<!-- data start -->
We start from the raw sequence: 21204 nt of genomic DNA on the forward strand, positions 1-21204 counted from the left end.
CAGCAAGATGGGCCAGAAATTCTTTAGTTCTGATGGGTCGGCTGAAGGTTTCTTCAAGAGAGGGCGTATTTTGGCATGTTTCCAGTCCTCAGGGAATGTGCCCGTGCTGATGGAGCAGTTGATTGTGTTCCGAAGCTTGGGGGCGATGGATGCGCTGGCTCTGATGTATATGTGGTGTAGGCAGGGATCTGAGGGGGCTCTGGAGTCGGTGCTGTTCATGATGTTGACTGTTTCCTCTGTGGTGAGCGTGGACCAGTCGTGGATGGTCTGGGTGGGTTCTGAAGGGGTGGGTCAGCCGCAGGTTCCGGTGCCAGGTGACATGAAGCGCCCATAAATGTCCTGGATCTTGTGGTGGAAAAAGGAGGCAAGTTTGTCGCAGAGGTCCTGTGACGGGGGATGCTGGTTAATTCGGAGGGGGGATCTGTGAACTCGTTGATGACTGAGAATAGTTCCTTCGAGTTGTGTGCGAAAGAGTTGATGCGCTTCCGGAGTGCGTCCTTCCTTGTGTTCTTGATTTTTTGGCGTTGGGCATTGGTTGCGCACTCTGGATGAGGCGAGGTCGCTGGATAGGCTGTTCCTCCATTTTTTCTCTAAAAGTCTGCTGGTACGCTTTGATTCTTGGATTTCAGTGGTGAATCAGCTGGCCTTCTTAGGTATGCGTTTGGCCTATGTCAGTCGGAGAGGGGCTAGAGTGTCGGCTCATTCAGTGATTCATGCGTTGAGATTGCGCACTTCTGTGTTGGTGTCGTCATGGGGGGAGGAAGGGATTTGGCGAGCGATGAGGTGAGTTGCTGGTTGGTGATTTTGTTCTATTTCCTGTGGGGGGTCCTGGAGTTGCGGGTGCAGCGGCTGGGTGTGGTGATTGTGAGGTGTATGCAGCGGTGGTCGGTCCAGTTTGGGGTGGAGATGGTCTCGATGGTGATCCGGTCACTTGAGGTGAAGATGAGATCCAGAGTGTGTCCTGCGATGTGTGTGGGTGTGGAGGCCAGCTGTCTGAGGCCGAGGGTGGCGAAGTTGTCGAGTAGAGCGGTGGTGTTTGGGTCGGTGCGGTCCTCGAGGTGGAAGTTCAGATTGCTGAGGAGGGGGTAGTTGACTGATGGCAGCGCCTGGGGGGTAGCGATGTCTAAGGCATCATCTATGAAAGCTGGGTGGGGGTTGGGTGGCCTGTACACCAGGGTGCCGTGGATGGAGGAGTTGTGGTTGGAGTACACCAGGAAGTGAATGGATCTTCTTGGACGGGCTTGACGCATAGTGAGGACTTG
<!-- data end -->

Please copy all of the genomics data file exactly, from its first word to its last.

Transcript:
We start from the raw sequence: 21204 nt of genomic DNA on the forward strand, positions 1-21204 counted from the left end.
CAGCAAGATGGGCCAGAAATTCTTTAGTTCTGATGGGTCGGCTGAAGGTTTCTTCAAGAGAGGGCGTATTTTGGCATGTTTCCAGTCCTCAGGGAATGTGCCCGTGCTGATGGAGCAGTTGATTGTGTTCCGAAGCTTGGGGGCGATGGATGCGCTGGCTCTGATGTATATGTGGTGTAGGCAGGGATCTGAGGGGGCTCTGGAGTCGGTGCTGTTCATGATGTTGACTGTTTCCTCTGTGGTGAGCGTGGACCAGTCGTGGATGGTCTGGGTGGGTTCTGAAGGGGTGGGTCAGCCGCAGGTTCCGGTGCCAGGTGACATGAAGCGCCCATAAATGTCCTGGATCTTGTGGTGGAAAAAGGAGGCAAGTTTGTCGCAGAGGTCCTGTGACGGGGGATGCTGGTTAATTCGGAGGGGGGATCTGTGAACTCGTTGATGACTGAGAATAGTTCCTTCGAGTTGTGTGCGAAAGAGTTGATGCGCTTCCGGAGTGCGTCCTTCCTTGTGTTCTTGATTTTTTGGCGTTGGGCATTGGTTGCGCACTCTGGATGAGGCGAGGTCGCTGGATAGGCTGTTCCTCCATTTTTTCTCTAAAAGTCTGCTGGTACGCTTTGATTCTTGGATTTCAGTGGTGAATCAGCTGGCCTTCTTAGGTATGCGTTTGGCCTATGTCAGTCGGAGAGGGGCTAGAGTGTCGGCTCATTCAGTGATTCATGCGTTGAGATTGCGCACTTCTGTGTTGGTGTCGTCATGGGGGGAGGAAGGGATTTGGCGAGCGATGAGGTGAGTTGCTGGTTGGTGATTTTGTTCTATTTCCTGTGGGGGGTCCTGGAGTTGCGGGTGCAGCGGCTGGGTGTGGTGATTGTGAGGTGTATGCAGCGGTGGTCGGTCCAGTTTGGGGTGGAGATGGTCTCGATGGTGATCCGGTCACTTGAGGTGAAGATGAGATCCAGAGTGTGTCCTGCGATGTGTGTGGGTGTGGAGGCCAGCTGTCTGAGGCCGAGGGTGGCGAAGTTGTCGAGTAGAGCGGTGGTGTTTGGGTCGGTGCGGTCCTCGAGGTGGAAGTTCAGATTGCTGAGGAGGGGGTAGTTGACTGATGGCAGCGCCTGGGGGGTAGCGATGTCTAAGGCATCATCTATGAAAGCTGGGTGGGGGTTGGGTGGCCTGTACACCAGGGTGCCGTGGATGGAGGAGTTGTGGTTGGAGTACACCAGGAAGTGAATGGATCTTCTTGGACGGGCTTGACGCATAGTGAGGACTTG